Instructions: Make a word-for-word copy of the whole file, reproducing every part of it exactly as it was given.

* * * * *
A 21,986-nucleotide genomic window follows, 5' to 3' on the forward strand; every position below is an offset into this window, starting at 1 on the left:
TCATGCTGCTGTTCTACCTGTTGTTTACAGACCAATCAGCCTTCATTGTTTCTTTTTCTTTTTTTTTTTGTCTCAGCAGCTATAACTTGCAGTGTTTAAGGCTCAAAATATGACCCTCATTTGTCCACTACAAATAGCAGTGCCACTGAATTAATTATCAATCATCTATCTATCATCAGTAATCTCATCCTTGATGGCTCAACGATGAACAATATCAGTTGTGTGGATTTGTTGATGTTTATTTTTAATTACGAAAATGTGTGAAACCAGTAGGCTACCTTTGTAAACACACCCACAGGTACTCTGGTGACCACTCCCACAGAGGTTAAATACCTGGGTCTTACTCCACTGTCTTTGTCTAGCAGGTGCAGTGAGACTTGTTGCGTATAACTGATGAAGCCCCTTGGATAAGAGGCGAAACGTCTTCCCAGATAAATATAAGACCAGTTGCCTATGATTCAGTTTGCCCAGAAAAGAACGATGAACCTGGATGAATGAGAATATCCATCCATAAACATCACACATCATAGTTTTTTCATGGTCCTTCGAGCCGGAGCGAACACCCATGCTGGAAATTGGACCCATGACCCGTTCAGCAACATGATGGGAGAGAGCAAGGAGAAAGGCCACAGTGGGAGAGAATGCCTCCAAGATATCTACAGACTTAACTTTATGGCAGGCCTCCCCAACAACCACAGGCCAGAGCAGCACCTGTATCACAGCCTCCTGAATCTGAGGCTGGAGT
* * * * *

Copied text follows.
A 21,986-nucleotide genomic window follows, 5' to 3' on the forward strand; every position below is an offset into this window, starting at 1 on the left:
TCATGCTGCTGTTCTACCTGTTGTTTACAGACCAATCAGCCTTCATTGTTTCTTTTTCTTTTTTTTTTTGTCTCAGCAGCTATAACTTGCAGTGTTTAAGGCTCAAAATATGACCCTCATTTGTCCACTACAAATAGCAGTGCCACTGAATTAATTATCAATCATCTATCTATCATCAGTAATCTCATCCTTGATGGCTCAACGATGAACAATATCAGTTGTGTGGATTTGTTGATGTTTATTTTTAATTACGAAAATGTGTGAAACCAGTAGGCTACCTTTGTAAACACACCCACAGGTACTCTGGTGACCACTCCCACAGAGGTTAAATACCTGGGTCTTACTCCACTGTCTTTGTCTAGCAGGTGCAGTGAGACTTGTTGCGTATAACTGATGAAGCCCCTTGGATAAGAGGCGAAACGTCTTCCCAGATAAATATAAGACCAGTTGCCTATGATTCAGTTTGCCCAGAAAAGAACGATGAACCTGGATGAATGAGAATATCCATCCATAAACATCACACATCATAGTTTTTTCATGGTCCTTCGAGCCGGAGCGAACACCCATGCTGGAAATTGGACCCATGACCCGTTCAGCAACATGATGGGAGAGAGCAAGGAGAAAGGCCACAGTGGGAGAGAATGCCTCCAAGATATCTACAGACTTAACTTTATGGCAGGCCTCCCCAACAACCACAGGCCAGAGCAGCACCTGTATCACAGCCTCCTGAATCTGAGGCTGGAGT